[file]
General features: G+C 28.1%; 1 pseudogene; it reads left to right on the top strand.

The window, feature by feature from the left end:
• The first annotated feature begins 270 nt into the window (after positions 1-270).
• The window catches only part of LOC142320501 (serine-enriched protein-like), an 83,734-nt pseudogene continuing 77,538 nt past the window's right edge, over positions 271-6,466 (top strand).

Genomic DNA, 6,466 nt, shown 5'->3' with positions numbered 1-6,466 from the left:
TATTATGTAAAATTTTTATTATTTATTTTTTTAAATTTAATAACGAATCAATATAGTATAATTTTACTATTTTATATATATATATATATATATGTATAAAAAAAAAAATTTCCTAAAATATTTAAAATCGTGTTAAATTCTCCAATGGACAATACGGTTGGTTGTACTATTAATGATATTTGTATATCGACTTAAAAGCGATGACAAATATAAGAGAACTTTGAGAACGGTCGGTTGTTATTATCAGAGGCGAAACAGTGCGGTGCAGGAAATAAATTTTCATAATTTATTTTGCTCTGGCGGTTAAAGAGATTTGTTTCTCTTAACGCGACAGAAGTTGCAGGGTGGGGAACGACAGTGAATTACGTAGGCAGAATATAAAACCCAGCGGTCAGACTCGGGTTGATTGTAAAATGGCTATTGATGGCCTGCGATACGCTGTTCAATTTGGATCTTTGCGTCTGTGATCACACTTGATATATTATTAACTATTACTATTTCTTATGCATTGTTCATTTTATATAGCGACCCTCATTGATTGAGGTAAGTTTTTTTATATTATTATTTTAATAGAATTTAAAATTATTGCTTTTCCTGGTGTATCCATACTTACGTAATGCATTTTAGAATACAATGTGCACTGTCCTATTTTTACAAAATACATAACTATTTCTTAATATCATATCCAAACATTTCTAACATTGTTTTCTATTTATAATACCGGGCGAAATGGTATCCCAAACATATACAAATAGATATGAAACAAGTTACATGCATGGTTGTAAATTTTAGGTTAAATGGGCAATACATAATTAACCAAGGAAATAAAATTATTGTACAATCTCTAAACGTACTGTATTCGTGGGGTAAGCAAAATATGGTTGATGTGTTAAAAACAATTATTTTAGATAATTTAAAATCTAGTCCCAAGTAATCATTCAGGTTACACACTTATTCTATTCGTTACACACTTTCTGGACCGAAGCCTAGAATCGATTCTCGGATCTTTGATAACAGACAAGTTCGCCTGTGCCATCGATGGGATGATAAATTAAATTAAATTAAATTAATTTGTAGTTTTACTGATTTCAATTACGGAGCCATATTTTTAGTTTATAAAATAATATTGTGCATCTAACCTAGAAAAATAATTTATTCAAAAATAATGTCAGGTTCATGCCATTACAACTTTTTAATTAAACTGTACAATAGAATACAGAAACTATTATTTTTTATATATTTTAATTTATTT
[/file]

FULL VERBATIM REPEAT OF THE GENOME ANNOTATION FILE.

General features: G+C 28.1%; 1 pseudogene; it reads left to right on the top strand.

The window, feature by feature from the left end:
• The first annotated feature begins 270 nt into the window (after positions 1-270).
• The window catches only part of LOC142320501 (serine-enriched protein-like), an 83,734-nt pseudogene continuing 77,538 nt past the window's right edge, over positions 271-6,466 (top strand).

Genomic DNA, 6,466 nt, shown 5'->3' with positions numbered 1-6,466 from the left:
TATTATGTAAAATTTTTATTATTTATTTTTTTAAATTTAATAACGAATCAATATAGTATAATTTTACTATTTTATATATATATATATATATATGTATAAAAAAAAAAATTTCCTAAAATATTTAAAATCGTGTTAAATTCTCCAATGGACAATACGGTTGGTTGTACTATTAATGATATTTGTATATCGACTTAAAAGCGATGACAAATATAAGAGAACTTTGAGAACGGTCGGTTGTTATTATCAGAGGCGAAACAGTGCGGTGCAGGAAATAAATTTTCATAATTTATTTTGCTCTGGCGGTTAAAGAGATTTGTTTCTCTTAACGCGACAGAAGTTGCAGGGTGGGGAACGACAGTGAATTACGTAGGCAGAATATAAAACCCAGCGGTCAGACTCGGGTTGATTGTAAAATGGCTATTGATGGCCTGCGATACGCTGTTCAATTTGGATCTTTGCGTCTGTGATCACACTTGATATATTATTAACTATTACTATTTCTTATGCATTGTTCATTTTATATAGCGACCCTCATTGATTGAGGTAAGTTTTTTTATATTATTATTTTAATAGAATTTAAAATTATTGCTTTTCCTGGTGTATCCATACTTACGTAATGCATTTTAGAATACAATGTGCACTGTCCTATTTTTACAAAATACATAACTATTTCTTAATATCATATCCAAACATTTCTAACATTGTTTTCTATTTATAATACCGGGCGAAATGGTATCCCAAACATATACAAATAGATATGAAACAAGTTACATGCATGGTTGTAAATTTTAGGTTAAATGGGCAATACATAATTAACCAAGGAAATAAAATTATTGTACAATCTCTAAACGTACTGTATTCGTGGGGTAAGCAAAATATGGTTGATGTGTTAAAAACAATTATTTTAGATAATTTAAAATCTAGTCCCAAGTAATCATTCAGGTTACACACTTATTCTATTCGTTACACACTTTCTGGACCGAAGCCTAGAATCGATTCTCGGATCTTTGATAACAGACAAGTTCGCCTGTGCCATCGATGGGATGATAAATTAAATTAAATTAAATTAATTTGTAGTTTTACTGATTTCAATTACGGAGCCATATTTTTAGTTTATAAAATAATATTGTGCATCTAACCTAGAAAAATAATTTATTCAAAAATAATGTCAGGTTCATGCCATTACAACTTTTTAATTAAACTGTACAATAGAATACAGAAACTATTATTTTTTATATATTTTAATTTATTT